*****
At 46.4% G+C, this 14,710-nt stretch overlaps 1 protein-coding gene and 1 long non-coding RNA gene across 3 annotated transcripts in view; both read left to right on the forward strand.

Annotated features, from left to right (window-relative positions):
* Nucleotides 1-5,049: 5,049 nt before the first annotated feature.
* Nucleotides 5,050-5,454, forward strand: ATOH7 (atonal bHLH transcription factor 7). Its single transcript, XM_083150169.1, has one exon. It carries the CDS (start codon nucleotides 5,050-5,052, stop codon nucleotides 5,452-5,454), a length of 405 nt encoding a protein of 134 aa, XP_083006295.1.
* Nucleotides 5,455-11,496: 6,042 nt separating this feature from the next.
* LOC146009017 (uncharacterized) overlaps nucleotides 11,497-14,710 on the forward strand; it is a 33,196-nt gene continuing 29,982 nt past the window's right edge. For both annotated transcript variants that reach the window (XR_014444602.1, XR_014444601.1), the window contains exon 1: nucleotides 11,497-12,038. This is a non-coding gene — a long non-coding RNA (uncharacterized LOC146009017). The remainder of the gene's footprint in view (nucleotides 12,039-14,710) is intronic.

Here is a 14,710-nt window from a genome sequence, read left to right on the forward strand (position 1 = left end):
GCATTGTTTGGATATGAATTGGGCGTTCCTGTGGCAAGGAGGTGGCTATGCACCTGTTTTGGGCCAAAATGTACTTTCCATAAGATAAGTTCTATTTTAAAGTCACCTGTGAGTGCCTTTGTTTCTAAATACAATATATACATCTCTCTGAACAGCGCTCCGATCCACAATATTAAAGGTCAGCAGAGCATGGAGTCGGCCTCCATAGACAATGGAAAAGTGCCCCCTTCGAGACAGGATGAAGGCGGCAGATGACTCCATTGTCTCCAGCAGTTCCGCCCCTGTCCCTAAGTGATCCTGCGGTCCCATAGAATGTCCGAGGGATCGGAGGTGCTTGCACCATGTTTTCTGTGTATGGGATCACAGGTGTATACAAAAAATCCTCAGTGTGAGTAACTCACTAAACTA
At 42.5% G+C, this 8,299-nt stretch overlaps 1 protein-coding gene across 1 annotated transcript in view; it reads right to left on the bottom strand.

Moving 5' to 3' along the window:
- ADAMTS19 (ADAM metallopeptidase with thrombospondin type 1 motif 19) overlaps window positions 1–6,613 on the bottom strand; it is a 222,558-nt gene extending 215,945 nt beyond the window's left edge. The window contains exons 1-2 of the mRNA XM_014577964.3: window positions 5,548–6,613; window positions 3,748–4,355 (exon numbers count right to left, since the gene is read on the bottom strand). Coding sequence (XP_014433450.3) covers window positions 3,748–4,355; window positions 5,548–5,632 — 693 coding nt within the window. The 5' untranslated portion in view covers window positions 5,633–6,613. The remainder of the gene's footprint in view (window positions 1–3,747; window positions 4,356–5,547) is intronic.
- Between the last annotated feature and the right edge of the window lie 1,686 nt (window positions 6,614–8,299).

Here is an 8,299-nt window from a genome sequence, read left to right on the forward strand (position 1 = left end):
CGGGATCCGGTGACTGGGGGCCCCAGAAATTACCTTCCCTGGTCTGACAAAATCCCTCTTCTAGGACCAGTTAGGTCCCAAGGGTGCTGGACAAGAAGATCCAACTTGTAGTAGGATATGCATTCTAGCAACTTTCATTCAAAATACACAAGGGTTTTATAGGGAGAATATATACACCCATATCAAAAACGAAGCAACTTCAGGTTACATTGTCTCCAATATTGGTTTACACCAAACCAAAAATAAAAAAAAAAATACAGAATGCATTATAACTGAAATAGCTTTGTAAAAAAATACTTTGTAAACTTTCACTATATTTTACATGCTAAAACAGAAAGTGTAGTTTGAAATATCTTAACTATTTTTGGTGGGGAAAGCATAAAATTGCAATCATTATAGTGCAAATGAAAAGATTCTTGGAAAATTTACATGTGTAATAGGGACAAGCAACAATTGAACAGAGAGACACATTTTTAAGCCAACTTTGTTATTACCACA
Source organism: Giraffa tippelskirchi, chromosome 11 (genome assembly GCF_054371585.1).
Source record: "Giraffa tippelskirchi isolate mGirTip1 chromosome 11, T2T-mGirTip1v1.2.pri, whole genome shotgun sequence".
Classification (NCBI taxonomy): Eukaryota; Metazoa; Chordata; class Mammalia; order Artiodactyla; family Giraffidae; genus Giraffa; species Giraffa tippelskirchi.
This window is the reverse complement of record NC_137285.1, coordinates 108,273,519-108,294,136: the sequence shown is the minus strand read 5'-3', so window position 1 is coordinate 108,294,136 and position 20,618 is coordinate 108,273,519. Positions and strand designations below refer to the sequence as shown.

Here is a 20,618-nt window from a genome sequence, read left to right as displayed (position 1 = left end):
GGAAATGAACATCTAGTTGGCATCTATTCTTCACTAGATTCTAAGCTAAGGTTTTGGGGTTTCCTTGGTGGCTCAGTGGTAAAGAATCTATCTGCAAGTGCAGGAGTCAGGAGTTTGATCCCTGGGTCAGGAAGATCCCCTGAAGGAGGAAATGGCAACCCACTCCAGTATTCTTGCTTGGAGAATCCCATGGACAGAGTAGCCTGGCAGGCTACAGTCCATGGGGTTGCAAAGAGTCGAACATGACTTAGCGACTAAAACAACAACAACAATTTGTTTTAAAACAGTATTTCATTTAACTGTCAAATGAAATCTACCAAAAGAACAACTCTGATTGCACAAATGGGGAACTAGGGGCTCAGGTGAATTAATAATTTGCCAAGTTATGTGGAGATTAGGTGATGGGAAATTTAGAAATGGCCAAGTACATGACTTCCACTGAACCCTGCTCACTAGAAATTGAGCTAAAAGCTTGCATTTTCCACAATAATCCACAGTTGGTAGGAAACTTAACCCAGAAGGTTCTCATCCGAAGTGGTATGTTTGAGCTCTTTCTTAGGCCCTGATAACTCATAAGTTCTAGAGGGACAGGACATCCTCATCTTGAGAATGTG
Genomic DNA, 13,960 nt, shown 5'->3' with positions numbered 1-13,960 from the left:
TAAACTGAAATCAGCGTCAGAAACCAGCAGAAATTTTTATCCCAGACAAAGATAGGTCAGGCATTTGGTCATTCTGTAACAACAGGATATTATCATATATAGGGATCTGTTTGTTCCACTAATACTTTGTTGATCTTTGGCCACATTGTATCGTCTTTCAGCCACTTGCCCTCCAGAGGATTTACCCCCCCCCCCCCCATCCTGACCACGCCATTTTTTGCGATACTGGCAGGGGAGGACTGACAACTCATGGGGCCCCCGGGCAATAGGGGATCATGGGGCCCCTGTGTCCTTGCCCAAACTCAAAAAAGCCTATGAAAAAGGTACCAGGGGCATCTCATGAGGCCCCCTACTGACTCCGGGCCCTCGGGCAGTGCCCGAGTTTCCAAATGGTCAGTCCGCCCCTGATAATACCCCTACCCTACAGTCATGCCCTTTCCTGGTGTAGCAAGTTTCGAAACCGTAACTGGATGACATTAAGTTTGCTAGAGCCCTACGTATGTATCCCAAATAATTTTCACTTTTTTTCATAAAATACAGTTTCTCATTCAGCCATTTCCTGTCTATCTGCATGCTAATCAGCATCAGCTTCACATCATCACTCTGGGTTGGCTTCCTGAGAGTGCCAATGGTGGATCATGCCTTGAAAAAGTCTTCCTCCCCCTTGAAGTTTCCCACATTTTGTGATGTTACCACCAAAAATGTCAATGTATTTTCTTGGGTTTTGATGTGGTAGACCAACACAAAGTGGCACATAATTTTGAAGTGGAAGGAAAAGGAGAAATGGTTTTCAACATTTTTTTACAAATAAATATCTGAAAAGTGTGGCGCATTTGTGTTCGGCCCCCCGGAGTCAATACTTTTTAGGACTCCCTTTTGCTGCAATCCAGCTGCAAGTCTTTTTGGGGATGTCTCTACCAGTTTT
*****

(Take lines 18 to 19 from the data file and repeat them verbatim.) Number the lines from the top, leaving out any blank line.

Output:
This window is the reverse complement of record NC_137285.1, coordinates 108,273,519-108,294,136: the sequence shown is the minus strand read 5'-3', so window position 1 is coordinate 108,294,136 and position 20,618 is coordinate 108,273,519. Positions and strand designations below refer to the sequence as shown.

Here is a 20,618-nt window from a genome sequence, read left to right as displayed (position 1 = left end):